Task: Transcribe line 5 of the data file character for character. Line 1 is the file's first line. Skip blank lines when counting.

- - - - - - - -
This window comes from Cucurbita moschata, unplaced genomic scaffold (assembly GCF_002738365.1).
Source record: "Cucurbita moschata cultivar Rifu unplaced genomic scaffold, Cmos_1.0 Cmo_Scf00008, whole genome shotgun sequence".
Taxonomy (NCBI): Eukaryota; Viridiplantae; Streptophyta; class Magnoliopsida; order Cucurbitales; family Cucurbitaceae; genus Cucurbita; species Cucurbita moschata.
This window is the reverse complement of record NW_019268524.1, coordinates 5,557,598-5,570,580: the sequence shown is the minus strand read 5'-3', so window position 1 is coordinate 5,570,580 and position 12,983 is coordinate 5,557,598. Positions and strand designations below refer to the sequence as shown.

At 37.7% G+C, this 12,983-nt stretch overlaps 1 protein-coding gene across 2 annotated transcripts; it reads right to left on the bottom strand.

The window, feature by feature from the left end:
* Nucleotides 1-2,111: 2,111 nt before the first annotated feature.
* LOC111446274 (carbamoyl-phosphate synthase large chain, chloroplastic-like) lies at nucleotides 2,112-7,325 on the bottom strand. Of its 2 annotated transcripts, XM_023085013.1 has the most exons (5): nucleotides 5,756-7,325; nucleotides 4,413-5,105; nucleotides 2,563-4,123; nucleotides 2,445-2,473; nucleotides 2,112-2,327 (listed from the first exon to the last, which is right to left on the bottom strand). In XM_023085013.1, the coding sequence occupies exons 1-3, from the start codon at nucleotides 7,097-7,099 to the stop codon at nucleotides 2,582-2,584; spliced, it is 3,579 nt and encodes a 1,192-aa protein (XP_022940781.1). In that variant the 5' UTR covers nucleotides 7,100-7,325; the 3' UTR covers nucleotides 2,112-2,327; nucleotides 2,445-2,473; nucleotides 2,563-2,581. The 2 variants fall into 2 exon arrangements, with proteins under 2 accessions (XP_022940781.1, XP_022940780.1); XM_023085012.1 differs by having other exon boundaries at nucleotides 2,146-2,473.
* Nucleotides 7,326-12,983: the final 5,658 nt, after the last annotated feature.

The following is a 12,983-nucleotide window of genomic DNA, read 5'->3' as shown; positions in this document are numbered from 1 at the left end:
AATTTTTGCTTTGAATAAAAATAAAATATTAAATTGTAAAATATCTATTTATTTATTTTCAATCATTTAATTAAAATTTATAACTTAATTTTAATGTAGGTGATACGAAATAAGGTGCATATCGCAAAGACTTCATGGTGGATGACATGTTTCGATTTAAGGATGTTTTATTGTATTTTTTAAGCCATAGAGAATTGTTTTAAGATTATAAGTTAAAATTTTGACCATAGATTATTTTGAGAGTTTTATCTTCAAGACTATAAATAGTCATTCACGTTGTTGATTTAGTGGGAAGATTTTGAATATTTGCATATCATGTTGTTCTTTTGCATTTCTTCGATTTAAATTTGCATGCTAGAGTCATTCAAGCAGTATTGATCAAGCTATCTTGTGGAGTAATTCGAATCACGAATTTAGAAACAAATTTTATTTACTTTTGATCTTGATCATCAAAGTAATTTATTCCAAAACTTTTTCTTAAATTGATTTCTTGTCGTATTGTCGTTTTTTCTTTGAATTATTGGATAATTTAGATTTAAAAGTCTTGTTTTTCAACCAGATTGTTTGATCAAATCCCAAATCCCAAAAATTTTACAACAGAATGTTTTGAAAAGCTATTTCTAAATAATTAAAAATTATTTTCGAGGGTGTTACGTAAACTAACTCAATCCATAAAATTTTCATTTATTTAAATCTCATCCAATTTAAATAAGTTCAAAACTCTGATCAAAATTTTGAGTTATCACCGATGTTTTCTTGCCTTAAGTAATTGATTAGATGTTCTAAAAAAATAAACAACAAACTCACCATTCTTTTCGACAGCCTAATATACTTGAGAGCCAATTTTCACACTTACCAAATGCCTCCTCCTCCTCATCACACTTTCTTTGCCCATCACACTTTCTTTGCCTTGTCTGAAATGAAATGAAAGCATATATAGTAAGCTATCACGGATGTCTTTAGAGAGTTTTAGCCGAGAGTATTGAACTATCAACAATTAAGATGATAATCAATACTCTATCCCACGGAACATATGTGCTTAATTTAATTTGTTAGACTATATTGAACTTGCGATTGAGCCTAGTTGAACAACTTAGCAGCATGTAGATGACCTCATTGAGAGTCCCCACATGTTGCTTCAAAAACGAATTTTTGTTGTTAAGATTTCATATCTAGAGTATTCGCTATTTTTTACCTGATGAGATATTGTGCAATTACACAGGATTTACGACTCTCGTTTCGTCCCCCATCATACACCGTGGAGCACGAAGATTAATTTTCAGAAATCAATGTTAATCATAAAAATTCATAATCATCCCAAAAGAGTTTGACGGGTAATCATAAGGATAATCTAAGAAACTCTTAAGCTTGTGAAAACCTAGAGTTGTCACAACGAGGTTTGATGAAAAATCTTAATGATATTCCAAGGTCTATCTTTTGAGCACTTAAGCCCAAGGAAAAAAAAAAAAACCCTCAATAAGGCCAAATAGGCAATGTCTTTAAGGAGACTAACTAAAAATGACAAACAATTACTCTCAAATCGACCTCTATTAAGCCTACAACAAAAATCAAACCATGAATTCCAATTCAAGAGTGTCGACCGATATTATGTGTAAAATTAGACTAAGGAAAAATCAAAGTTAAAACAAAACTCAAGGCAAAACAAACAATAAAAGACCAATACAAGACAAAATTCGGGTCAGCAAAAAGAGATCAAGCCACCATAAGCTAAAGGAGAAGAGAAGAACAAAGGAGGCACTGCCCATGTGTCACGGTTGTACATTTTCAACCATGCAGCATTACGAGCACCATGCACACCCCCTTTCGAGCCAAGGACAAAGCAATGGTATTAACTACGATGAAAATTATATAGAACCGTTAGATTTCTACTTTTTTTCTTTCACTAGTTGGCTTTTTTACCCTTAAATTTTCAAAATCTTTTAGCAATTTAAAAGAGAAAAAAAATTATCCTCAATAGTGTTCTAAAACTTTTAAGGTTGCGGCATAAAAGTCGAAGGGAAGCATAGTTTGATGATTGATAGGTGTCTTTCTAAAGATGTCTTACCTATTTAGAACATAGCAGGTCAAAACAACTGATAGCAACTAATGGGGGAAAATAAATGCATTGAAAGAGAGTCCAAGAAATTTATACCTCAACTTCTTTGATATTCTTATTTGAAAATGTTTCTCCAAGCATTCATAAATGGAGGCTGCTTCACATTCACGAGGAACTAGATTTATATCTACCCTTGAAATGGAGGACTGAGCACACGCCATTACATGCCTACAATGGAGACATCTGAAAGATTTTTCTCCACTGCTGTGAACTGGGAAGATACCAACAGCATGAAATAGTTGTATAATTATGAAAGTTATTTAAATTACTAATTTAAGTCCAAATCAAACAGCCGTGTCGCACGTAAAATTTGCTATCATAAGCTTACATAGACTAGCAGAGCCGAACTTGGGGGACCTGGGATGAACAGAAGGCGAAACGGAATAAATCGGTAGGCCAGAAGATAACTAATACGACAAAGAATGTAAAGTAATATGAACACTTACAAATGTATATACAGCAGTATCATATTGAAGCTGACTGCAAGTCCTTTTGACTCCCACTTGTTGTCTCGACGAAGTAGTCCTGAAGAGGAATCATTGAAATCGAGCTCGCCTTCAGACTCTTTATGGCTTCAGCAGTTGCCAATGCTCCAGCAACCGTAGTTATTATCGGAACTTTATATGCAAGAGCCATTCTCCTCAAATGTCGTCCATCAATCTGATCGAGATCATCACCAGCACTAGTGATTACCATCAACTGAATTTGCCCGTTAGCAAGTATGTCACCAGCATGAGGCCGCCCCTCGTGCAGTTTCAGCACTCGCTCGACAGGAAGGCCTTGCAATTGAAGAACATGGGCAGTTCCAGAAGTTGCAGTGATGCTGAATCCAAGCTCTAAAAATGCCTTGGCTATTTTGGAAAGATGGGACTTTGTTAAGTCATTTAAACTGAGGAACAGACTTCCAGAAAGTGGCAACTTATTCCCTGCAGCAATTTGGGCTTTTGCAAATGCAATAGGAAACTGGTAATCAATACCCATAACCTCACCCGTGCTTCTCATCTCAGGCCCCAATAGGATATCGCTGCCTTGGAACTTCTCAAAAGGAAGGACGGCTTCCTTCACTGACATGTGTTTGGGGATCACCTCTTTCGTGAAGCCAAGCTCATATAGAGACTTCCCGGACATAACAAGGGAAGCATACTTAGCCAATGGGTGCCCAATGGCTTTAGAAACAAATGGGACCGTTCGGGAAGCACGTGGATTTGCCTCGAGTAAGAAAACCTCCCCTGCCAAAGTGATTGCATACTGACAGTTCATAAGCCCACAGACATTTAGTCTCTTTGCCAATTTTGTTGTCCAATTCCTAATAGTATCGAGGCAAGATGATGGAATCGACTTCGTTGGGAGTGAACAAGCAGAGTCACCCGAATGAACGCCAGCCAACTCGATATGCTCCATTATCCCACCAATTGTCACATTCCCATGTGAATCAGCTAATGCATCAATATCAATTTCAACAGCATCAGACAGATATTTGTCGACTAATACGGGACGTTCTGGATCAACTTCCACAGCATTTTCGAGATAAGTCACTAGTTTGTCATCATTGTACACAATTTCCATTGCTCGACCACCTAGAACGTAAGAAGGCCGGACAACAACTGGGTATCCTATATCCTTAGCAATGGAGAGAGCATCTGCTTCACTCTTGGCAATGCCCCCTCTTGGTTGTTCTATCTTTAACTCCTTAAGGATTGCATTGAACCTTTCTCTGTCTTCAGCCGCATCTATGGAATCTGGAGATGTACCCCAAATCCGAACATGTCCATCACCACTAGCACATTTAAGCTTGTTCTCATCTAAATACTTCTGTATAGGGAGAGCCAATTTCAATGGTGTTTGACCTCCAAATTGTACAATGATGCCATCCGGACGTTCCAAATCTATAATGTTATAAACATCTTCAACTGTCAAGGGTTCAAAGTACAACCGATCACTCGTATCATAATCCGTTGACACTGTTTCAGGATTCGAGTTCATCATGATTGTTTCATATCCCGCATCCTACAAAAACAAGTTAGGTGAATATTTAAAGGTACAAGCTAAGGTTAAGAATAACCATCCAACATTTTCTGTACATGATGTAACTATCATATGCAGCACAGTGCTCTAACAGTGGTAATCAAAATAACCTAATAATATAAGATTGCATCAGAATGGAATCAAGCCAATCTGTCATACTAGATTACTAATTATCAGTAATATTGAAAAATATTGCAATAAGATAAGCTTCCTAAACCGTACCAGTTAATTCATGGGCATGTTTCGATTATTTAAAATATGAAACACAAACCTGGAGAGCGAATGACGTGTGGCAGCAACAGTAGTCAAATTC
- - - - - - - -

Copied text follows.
At 37.7% G+C, this 12,983-nt stretch overlaps 1 protein-coding gene across 2 annotated transcripts; it reads right to left on the bottom strand.